I’ve always said that whatever ails you, horses are the cure. Pal-o-mine equestrian might just be the most wonderful medium I’ve seen for facilitating this healing so far, but it exists in so many forms across the world. Pony person or non-pony person, I recommend getting involved.
Just like so many others, horses have always been an escape for me. An instant breath of fresh air despite any chaos ensuing elsewhere in this crazy life! In all honesty, though, my mind typically stays within the bubble of “show jumping” and I forget the effect horses can have on others without them actually being directly connected to the sport. After my day at Pal-O-Mine and hearing the amazing stories of those who have worked within the Eagala model, my view of horses and their effect on mental health for all was profoundly broadened!
The basis of the Eagala model is that the patients simply learn best by doing. They pair you up with a “herd” of horses and from there a bond is formed. They don’t intervene at all except for “check-ups” mostly at the end of sessions where they open up a space for their patients to discuss what’s going on in their lives, but other than that, the patients get to just enjoy their time with their heard in pretty much whatever way feels comfortable to them. For me, who spends hours bonding with my own horses, it was so seamless to just cozy up next to a cute pony and instantly feel calm. For others, it is not quite so instantaneous, but after consistent visits, these patients experience that same bond us equestrians love so dearly, and even better, experience deep healing and growth within themselves.
I absolutely love that a program like this exists. I literally could not function without the love and relationship I experience with my horses, so it is really so incredible that the team at Eagala has come together to create this model which allows those who may never have the opportunity to feel that connection with a horse do so in such a powerful way!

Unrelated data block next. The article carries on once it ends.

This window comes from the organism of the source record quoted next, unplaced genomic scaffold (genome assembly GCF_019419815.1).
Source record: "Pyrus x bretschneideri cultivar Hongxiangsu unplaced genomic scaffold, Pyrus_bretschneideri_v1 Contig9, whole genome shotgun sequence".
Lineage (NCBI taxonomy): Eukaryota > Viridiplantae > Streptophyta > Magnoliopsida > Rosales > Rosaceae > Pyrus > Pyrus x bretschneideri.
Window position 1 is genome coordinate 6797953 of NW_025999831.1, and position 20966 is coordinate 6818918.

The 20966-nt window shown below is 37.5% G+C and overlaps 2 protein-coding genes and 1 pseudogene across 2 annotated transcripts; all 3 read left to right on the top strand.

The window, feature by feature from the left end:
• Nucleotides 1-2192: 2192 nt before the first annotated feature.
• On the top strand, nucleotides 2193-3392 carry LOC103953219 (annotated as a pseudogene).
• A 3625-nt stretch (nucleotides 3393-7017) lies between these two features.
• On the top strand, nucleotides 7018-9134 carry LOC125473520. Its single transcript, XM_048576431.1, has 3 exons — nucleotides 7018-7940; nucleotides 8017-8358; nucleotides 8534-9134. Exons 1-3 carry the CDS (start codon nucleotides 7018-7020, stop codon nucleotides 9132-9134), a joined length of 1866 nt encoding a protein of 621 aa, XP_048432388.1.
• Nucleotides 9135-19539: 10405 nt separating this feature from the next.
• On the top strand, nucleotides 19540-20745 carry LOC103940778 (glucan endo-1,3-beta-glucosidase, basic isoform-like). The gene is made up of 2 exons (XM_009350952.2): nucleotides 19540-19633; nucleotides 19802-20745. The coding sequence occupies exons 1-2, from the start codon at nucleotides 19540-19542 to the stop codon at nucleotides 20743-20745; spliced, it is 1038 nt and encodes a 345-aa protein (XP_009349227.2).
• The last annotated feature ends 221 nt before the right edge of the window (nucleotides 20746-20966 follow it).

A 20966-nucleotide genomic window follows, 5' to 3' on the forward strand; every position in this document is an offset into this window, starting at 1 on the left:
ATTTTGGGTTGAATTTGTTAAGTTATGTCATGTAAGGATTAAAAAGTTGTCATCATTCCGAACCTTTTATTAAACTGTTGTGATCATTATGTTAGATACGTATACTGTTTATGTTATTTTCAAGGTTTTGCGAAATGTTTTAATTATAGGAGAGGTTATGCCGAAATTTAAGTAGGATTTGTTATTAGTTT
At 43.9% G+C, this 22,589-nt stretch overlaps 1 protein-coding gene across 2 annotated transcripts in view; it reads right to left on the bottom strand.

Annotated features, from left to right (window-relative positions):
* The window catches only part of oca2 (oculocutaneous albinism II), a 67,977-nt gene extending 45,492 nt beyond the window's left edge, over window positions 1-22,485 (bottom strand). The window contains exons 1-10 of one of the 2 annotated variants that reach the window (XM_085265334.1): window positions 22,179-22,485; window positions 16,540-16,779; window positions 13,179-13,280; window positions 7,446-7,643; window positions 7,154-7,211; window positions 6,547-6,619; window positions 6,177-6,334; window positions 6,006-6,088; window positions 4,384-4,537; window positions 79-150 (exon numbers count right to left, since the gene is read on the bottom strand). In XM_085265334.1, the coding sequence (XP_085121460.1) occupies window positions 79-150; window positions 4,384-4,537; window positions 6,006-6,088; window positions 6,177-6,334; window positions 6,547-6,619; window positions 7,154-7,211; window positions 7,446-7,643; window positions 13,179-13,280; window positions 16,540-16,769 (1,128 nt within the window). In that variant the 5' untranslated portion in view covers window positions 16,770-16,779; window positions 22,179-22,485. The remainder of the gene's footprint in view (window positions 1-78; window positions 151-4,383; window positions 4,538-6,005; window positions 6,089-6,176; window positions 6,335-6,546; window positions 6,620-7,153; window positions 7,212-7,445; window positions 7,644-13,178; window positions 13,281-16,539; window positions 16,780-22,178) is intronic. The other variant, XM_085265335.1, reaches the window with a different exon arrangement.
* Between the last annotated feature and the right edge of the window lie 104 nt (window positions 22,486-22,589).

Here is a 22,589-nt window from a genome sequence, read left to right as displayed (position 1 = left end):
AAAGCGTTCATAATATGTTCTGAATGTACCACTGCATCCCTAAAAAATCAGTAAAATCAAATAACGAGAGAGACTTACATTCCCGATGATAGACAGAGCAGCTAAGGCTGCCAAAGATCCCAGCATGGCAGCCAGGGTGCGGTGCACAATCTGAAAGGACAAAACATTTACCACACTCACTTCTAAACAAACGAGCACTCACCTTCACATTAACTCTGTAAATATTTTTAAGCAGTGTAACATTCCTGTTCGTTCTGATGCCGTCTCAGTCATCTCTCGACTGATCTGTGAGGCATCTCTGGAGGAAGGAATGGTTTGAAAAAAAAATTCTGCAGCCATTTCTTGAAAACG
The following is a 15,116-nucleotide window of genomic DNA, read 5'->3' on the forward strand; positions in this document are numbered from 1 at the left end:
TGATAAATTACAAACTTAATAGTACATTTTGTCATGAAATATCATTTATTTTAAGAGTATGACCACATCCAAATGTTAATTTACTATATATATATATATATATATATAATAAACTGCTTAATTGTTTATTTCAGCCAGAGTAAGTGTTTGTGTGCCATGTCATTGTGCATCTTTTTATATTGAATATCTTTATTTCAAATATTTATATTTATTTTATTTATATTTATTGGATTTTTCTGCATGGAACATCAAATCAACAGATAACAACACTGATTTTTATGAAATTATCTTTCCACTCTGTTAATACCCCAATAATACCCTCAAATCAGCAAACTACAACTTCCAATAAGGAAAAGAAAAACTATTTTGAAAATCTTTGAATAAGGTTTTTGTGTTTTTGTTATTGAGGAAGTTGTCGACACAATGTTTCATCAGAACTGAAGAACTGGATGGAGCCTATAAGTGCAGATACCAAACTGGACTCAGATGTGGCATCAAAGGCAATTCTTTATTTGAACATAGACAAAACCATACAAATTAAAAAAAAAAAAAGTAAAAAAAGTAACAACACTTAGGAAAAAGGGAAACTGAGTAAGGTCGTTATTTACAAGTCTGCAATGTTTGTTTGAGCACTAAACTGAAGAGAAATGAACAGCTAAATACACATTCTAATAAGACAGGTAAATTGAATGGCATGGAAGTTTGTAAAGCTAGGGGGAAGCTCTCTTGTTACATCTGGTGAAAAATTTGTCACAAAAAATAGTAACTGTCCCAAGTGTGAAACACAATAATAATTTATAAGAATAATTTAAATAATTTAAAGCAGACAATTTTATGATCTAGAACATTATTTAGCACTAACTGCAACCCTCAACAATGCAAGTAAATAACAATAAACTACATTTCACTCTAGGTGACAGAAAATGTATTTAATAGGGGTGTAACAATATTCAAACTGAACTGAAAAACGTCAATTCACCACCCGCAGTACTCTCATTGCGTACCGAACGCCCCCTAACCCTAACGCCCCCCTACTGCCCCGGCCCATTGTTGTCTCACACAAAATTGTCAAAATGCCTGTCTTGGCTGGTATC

It was a really awesome experience for me to get back to helping out at a program like this. When we were little ‘ponygirls’, my sister Jillian and I would volunteer at a center called Lift Me Up near where we lived in Virginia. We would help with the horses and sessions, and then we would bake horse treats at home and sell them at horse shows to donate money! My mom also has a role at Rainbow Therapeutic, so it has been in the family that we love the positive impact horses can have on people’s lives.
I hadn’t been involved in a bit, and it was a memorable Saturday to be able to meet the people who run the Pal-o-mine program to hear about and see first-hand what a difference they have been making for individual lives. Hearing the stories of the horses and how they got there (shout out to Brook Ledge for helping to ship some of them!), and how long they have been a part of the program at the center was pretty incredible.
With the Eagala model, they don’t tell them anything, it’s go off and make your own story and being able to sit quietly with the horses takes out the noise, and simplifies the interactions with life.
A few of the many things that struck me from the visit:
- How amazing it is that horses can give people with disabilities the power to walk again when they no longer can
- The variety of small ponies and gentle giants, who are paired up with the right people based on needs
- How the closeness with the animals enabled students to open up as people and make observations on their own lives
- The importance of volunteering and the respect I have for people who are a part of these programs that create joy and genuine help for people, what a difference it makes!
For more information on these amazing organizations, please follow the links below.